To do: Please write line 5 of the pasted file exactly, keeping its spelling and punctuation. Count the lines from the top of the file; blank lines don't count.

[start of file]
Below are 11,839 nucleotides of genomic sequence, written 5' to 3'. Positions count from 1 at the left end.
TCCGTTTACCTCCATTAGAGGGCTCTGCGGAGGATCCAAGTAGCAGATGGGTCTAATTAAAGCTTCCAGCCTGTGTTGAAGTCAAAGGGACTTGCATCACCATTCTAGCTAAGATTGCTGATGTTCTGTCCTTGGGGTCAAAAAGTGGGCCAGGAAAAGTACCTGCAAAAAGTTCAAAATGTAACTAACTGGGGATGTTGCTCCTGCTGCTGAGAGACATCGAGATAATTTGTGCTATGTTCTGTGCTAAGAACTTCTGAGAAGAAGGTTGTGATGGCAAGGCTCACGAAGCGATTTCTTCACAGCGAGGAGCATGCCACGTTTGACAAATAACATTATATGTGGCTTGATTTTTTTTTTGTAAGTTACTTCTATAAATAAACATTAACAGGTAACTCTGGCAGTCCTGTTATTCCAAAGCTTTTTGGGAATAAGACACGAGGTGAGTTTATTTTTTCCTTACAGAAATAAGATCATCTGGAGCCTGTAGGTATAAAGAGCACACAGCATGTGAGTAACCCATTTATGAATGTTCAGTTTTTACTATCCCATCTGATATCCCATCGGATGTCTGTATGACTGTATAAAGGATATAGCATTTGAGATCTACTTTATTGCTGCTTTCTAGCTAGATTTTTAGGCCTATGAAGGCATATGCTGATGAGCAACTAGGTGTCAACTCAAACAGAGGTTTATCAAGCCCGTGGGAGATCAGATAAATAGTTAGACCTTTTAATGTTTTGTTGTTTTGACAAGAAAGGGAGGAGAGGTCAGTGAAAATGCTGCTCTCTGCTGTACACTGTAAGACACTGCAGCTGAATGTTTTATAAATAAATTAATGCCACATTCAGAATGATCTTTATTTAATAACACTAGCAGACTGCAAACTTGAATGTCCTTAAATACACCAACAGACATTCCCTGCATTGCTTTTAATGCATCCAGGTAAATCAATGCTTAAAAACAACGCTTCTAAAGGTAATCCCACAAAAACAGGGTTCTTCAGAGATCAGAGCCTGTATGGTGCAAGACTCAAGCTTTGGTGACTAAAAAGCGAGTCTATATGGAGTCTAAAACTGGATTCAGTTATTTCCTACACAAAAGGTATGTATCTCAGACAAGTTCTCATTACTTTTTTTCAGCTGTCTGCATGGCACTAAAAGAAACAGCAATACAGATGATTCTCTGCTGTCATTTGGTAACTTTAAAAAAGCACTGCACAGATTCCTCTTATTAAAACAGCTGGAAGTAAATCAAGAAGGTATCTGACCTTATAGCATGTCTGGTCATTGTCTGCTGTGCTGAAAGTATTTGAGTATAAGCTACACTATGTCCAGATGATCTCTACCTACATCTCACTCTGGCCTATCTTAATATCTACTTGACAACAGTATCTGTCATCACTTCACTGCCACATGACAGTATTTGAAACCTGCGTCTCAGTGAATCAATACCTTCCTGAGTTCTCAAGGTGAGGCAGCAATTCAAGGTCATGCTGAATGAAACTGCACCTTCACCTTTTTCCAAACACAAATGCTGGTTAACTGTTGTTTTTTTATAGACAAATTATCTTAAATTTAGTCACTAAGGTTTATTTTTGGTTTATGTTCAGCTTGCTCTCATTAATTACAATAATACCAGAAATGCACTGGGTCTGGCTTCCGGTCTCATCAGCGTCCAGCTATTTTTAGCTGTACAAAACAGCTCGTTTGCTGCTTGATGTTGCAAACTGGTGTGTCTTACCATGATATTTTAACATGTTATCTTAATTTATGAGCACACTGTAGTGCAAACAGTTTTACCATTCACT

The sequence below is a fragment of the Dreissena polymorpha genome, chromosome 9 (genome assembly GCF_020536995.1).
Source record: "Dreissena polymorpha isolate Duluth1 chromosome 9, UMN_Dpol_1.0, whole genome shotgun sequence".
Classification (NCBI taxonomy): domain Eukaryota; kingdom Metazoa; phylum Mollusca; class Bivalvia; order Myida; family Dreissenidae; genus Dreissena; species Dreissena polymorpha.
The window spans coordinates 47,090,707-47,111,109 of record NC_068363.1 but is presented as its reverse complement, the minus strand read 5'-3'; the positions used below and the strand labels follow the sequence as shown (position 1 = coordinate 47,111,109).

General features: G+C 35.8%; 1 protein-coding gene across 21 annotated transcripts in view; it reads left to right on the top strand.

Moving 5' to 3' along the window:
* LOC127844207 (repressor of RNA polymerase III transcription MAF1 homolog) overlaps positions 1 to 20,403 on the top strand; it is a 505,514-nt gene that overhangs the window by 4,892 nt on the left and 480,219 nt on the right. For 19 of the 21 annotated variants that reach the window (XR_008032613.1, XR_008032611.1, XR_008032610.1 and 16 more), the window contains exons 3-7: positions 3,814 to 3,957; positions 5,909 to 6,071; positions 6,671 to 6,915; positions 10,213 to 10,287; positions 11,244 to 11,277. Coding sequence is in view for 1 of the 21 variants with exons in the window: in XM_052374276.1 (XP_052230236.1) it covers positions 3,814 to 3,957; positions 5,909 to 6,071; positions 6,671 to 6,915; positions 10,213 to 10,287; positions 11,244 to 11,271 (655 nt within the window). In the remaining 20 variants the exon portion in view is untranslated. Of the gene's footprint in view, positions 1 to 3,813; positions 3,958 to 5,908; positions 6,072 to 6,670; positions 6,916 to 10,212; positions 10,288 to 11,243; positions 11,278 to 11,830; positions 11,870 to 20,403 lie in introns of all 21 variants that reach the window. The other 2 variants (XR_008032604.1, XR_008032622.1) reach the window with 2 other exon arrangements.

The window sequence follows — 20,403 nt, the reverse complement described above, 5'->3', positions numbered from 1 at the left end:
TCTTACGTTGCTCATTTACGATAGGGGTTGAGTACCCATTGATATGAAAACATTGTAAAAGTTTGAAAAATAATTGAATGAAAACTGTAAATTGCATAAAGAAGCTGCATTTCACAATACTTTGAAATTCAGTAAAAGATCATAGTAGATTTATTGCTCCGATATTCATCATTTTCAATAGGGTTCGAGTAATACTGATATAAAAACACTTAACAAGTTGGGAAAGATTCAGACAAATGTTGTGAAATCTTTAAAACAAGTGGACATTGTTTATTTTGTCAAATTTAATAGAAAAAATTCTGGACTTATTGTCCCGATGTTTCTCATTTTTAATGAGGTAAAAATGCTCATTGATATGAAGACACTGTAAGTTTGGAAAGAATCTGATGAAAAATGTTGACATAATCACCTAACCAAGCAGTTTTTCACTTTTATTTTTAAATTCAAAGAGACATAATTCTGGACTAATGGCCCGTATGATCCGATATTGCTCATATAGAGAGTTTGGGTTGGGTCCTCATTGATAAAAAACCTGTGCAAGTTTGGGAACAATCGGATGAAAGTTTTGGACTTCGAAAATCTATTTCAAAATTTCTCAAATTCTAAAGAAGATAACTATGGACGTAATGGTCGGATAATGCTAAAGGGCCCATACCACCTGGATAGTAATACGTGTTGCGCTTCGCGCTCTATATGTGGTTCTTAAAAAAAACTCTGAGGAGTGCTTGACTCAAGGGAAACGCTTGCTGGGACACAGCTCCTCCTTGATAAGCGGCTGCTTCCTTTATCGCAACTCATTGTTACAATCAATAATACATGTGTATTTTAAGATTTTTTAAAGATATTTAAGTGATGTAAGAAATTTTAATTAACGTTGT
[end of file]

Classification (NCBI taxonomy): domain Eukaryota; kingdom Metazoa; phylum Mollusca; class Bivalvia; order Myida; family Dreissenidae; genus Dreissena; species Dreissena polymorpha.